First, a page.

See You in Court! Suits in the Age of Celebrity and Social Media

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Most cases that grab the headlines these days involve crime, often heinous and violent, perpetrated by ordinary people we would not have known. But sometimes, some cases grab our attention mainly because of the people and the money involved. High-profile celebrities, big companies, contracts and lots of money are some of the things you need to make a civil litigation case hit the news. Here are some cases you would not have heard of if not for the personalities and money involved:

Ralph Lauren vs. Polo

Designer Ralph Lauren had used the name ‘Polo’ for his casual preppy line. But Polo is also a magazine dedicated to the mounted team sport often favored by royalty and high society. In 1997, Lauren called his lawyers to file a civil case against the magazine when it changed its approach and focused more on lifestyle instead of the sport. The designer argued that the publishers of the magazine had no right to use the name as it hijacked the image of his clothing line.

In 1999, Lauren won the civil case. But that decision was overturned in 2001 when the magazine appealed the decision. Since the designer’s line and the magazine had both existed in peace for 22 years, the judge argued that the magazine only needed a disclaimer that it was not connected with Ralph Lauren’s Polo.

Kendall Jenner vs. Cutera

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Skincare company Cutera was growing in 2016, and in a bid to attract more of its target audience, used Kendall Jenner’s face and image for their ‘Laser Genesis’ treatment advertisement. The ad implied that Jenner had used the treatment to clear up her acne. Jenner asked the courts to issue a temporary restraining order (TRO) on Cutera, which included banning their use of her image and likeness.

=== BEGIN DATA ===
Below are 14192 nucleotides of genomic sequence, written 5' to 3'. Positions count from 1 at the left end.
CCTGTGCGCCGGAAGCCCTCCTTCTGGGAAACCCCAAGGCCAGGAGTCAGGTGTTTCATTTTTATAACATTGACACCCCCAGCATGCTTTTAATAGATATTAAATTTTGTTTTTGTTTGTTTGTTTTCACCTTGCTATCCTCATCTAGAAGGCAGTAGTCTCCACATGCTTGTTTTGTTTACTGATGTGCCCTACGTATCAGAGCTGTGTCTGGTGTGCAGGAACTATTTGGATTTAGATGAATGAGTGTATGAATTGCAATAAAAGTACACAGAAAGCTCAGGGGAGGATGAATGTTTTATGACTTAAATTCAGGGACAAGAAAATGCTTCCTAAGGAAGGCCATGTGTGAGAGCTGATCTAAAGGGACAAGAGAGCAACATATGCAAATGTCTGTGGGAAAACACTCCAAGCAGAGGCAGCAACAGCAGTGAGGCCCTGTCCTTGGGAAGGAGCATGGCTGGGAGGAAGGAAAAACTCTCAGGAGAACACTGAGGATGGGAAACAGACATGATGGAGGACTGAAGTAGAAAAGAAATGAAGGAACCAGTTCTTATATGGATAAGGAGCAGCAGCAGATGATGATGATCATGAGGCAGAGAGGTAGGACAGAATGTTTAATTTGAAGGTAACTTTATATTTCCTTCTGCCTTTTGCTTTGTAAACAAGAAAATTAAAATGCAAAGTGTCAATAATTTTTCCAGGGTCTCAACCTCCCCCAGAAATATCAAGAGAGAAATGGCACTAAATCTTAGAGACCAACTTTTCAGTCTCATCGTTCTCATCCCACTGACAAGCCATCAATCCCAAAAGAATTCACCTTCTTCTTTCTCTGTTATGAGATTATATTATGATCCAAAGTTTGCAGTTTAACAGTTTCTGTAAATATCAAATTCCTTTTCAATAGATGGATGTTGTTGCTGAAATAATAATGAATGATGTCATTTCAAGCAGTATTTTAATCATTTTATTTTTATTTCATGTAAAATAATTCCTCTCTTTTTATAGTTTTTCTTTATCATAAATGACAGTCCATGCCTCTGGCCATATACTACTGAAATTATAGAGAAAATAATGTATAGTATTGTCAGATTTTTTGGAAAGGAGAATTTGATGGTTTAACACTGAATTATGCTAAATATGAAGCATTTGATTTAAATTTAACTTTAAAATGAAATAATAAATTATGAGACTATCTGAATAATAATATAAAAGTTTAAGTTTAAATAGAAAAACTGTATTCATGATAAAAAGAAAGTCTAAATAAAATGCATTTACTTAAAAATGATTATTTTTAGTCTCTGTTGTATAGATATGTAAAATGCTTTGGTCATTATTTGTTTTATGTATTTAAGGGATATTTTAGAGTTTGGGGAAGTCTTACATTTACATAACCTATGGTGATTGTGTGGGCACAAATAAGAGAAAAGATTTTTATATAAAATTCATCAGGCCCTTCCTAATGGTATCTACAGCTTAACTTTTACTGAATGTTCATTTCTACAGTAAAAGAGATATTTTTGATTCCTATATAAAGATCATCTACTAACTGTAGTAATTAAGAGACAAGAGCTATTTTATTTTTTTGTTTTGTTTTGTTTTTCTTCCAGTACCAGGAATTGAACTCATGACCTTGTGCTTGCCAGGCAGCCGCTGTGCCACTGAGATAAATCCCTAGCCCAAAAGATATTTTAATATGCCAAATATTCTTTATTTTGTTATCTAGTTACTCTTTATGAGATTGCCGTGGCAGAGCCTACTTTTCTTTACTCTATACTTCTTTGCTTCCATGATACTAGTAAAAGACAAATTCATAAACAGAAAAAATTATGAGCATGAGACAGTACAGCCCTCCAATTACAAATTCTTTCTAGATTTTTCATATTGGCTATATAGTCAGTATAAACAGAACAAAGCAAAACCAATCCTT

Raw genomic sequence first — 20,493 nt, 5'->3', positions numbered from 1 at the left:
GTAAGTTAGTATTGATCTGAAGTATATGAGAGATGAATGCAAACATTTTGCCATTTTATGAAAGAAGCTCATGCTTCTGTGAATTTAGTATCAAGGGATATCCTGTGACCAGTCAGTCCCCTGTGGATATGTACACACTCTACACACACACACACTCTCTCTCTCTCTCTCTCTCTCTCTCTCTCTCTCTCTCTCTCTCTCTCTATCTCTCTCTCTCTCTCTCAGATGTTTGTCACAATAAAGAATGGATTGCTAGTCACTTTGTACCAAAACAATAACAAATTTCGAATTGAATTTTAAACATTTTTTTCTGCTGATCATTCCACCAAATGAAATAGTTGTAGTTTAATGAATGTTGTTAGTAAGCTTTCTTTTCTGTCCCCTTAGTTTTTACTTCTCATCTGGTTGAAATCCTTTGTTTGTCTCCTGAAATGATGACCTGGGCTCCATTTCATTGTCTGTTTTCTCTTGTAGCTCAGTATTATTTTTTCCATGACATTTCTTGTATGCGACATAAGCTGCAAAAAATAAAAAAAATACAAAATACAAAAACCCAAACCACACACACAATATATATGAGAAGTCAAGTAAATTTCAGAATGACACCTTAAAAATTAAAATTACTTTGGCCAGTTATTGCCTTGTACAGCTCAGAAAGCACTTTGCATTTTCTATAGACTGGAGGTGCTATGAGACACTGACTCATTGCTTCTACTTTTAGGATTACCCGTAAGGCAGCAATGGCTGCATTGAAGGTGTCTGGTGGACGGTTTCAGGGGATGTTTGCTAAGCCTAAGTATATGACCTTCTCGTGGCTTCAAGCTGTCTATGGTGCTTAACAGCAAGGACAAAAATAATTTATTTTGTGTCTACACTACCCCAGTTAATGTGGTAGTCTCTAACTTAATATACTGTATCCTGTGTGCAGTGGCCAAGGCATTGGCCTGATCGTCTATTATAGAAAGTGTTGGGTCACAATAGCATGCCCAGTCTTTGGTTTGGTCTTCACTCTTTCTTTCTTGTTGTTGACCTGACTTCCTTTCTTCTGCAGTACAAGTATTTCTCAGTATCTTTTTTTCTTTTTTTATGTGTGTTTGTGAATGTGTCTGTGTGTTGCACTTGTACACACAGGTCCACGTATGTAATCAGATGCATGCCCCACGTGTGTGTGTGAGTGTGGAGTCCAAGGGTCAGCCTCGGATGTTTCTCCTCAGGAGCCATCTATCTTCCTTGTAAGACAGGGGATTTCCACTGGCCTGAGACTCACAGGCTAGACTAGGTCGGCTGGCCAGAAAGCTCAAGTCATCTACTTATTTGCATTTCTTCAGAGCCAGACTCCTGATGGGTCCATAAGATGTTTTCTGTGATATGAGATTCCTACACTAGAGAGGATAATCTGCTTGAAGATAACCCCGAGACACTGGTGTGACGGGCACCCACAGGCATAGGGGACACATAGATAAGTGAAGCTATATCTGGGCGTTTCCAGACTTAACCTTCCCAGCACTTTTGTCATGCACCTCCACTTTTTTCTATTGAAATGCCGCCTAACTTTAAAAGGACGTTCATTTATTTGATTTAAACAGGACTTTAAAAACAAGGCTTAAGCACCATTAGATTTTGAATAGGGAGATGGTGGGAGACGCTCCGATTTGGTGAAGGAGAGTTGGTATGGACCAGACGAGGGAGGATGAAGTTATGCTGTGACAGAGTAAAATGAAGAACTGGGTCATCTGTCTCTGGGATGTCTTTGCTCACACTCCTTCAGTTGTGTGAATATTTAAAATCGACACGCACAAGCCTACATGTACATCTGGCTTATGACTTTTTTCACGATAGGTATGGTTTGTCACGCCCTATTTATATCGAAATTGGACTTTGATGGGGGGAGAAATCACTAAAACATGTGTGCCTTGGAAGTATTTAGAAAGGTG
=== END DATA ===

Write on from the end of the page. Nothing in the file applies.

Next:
It was revealed in court that Cutera never sought Jenner’s permission for the ads. Jenner demanded $10 million U.S., but the case was soon dismissed after a few months. Most likely, Jenner and the skincare company settled out of court.

Carrie Prejean vs. Miss USA

Carrie Prejean first grabbed the headlines when she gave a controversial answer to media personality Perez Hilton’s question during the Miss USA pageant. She did not win the title and was only the first runner-up, but because of her stance on gay marriage became a speaker for the National Organization of Marriage. Her media appearances soon got some attention, but not all of them were positive. Some of her modeling photos wearing only lingerie were leaked, and the officials of the Miss USA pageant fired her for breach of contract.

Prejean was undeterred and countersued the organization, citing religious discrimination. But the pageant officials were not cowed: they sued her to return the money she had been given for her breast augmentation surgery. A few months later, Prejean agreed to a settlement when there were rumors of a racy video that featured the pageant contestant.

You don’t have to be rich or famous to file a civil suit, but you need to make sure that you have proof of your claims. Remember, the party is only liable if the evidence weighs heavily against them.

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